The first time I read this novel was three years ago, in 2014, when my reading theme was evaluating banned books. I loved this novel. In my original review I commented about how “amazing, innovative, funny, well developed and brilliantly written” this novel was. I abhorred Scarlett, as I still do, as being “beautiful, self-centered, harsh, spiteful, bullheaded, strong.” I wrote about the relationships portrayed between owners and slaves. “In Gone With the Wind the loyalty of the slaves to many of the white families is evident and a source of pride for those slaves. It was interesting at the very least to read this depiction of life in the south after the Civil War.” I ended my review by stating that “there is no hiding the struggles that occurred, the language that was used, the maltreatment that people suffered, the change that happened because of that time in our history. At least with this novel, we are getting a frankly honest depiction of what life may have seemed like for Confederates.” Mitchell crafted a beautiful novel, there is no denying that. But there is so much more to this novel than I realized and in this second review I plan on dissecting more into exactly what it was I felt this time.
Was Mitchell’s Gone With the Wind supposed to be a glorification of the south? Or was it meant to expose the south for what it truly was. Early on in the novel it becomes very obvious that Scarlett took pride in her low education and found pride in those around her that had little to no education. The one family in the novel that appreciated education and the arts was seen as “queer” by people in the county. Gambling was preferred by many of the characters in this book compared to being educated. Classism runs rampant throughout as well, with even the slaves of the rich plantation owners looking down at those who had less, even thoough the slaves had less still by their bondage. The pride before the fall of the confederacy is seen early on in the novel as well. No one believed the war would last long and those who digressed were shot down, belittled and ignored. As the story went on and defeat was imminent was when the hate truly began to show through, especially later on in the novel when the Reconstruction era began. The Yankees were taking over and those they referred to as the “Old Guard,” those families seen as Southern Aristocracy, were hard pressed to allow it to happen. And then rose the Ku Klux Klan and the stern belief that the “darkies” could never be as good as them and damn the Yankees for making them believe that they could be. Killings ensued as history will tell us but one statement plays out in my mind over and over and it’s said by the most beloved character in the book, Melanie. She was the one who would take vagrants in her home, always had a kind were, and loved Scarlett vehemently. She said “I won’t forget… I’ll teach my grandchildren to hate them people- and my grandchildren’s grandchildren if God lets me live that long!” I read those words and it was like a bell went off. Because many haven’t forgotten and they’ve spread that hate through the generations.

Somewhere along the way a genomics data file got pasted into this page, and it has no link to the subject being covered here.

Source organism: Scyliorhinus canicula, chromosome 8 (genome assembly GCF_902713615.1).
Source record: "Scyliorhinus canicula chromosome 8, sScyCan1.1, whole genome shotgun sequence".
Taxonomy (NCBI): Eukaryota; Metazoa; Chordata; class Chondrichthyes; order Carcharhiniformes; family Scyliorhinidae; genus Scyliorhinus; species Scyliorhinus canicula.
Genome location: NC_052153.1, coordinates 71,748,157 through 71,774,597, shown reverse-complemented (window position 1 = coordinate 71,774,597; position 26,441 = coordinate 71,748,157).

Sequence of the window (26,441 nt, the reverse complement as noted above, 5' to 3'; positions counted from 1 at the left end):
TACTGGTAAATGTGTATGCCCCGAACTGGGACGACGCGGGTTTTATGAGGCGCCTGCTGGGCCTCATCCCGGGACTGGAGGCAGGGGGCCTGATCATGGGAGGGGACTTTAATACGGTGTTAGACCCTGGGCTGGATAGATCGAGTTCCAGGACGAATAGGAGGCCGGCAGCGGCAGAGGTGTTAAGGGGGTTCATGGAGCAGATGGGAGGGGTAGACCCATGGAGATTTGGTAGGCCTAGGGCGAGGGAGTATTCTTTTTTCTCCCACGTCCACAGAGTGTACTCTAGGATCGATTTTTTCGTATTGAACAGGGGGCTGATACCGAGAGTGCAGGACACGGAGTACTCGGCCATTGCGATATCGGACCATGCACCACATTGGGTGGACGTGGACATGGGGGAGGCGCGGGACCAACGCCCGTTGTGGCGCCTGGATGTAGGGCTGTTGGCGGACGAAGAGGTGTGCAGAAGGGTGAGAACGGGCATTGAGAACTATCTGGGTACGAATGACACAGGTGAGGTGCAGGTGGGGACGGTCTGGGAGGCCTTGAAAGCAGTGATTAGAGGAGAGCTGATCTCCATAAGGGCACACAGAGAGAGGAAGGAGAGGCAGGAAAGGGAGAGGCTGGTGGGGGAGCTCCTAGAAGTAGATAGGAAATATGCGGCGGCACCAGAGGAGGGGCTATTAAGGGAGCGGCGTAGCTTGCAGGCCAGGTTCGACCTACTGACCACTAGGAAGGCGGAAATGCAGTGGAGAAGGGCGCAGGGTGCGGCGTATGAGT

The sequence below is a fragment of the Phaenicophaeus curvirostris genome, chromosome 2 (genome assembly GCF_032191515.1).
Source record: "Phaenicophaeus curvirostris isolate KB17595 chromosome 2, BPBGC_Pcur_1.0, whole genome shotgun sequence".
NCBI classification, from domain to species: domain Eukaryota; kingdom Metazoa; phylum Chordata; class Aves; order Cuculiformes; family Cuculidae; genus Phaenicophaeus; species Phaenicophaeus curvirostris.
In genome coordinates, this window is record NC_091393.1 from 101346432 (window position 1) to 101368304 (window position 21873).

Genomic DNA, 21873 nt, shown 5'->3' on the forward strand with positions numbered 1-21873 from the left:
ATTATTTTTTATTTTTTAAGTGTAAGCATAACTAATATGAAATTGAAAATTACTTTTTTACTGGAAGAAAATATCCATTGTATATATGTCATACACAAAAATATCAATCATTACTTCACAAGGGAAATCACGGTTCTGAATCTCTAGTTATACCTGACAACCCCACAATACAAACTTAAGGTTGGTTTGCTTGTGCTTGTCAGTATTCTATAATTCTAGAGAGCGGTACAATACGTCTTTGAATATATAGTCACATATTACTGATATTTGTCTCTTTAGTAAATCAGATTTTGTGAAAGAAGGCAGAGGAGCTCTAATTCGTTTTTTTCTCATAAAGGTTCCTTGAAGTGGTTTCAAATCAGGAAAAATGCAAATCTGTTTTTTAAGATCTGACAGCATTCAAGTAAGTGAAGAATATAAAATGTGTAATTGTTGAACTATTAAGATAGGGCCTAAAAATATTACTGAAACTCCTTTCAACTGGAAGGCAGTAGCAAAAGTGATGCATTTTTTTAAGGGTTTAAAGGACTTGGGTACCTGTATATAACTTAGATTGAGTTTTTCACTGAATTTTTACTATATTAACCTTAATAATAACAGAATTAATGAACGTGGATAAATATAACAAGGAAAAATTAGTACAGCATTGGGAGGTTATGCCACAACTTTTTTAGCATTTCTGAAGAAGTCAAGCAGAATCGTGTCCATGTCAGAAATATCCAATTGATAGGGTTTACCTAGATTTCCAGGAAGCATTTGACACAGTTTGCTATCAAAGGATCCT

Everything became clear to me after reading that one quote from Melanie. Sweet, poor, sickly Melanie who ran the social world of the Old Guard simply because she was so pure of heart. And yet here she was, spewing hate. I laughed myself stupid the first time I read this novel. I found every single snide comment Mitchell made about the uneducated confederates. I devoured her account of the life in the south before, during and after the Civil War. I know the history of the Civil War so none of that came as shock. I was more shocked the first time around that Mitchell would add so much detail to the novel, to show the depths of despair to which the confederacy had fallen! But this time around well aware of the plot and the low levels to which Scarlett would sink, I was able to comb through the intricate detail towards the attitude of the south and now this novel feels like its main purpose was to expose the south. Expose the core of southern beliefs and what Melanie said has shown itself to me to be that core.
Many won’t agree and that’s fine, but we can’t deny that hatred, bigotry and racism are taught. Melanie’s moment of truth when she states that she will teach that hate in the hopes that her descendants never forget is damning of this entire novel. If Mitchell wanted this to be a novel to glorify the south, then in my eyes she failed. Too early on she laid a foundation that exposed why the south was damned from the beginning. Throughout the novel she showed the pride that kept the south steeped in hate for so long, never truly acknowledging the fact that in war there are losses on both side and only briefly engaging in the horror that was truly slavery. This is all-out exposure and by having Melanie, the pride of the south, state such a hateful truth, she put the nail in the coffin. This is a damn good book and I appreciate it for its honesty. I’m glad I took the time to reread it. Took years away from it and came back to it. Got lost in the pages and the story of the horrendous Scarlett O’hara and the ruthless Rhett Bartlett that saw through her. But more than anything I’m grateful for Melanie and the calm and cool fashion in which she exposes herself to the hate that has lasted generations in the United States. She said it more eloquently than any man screaming “its heritage not hate” ever could.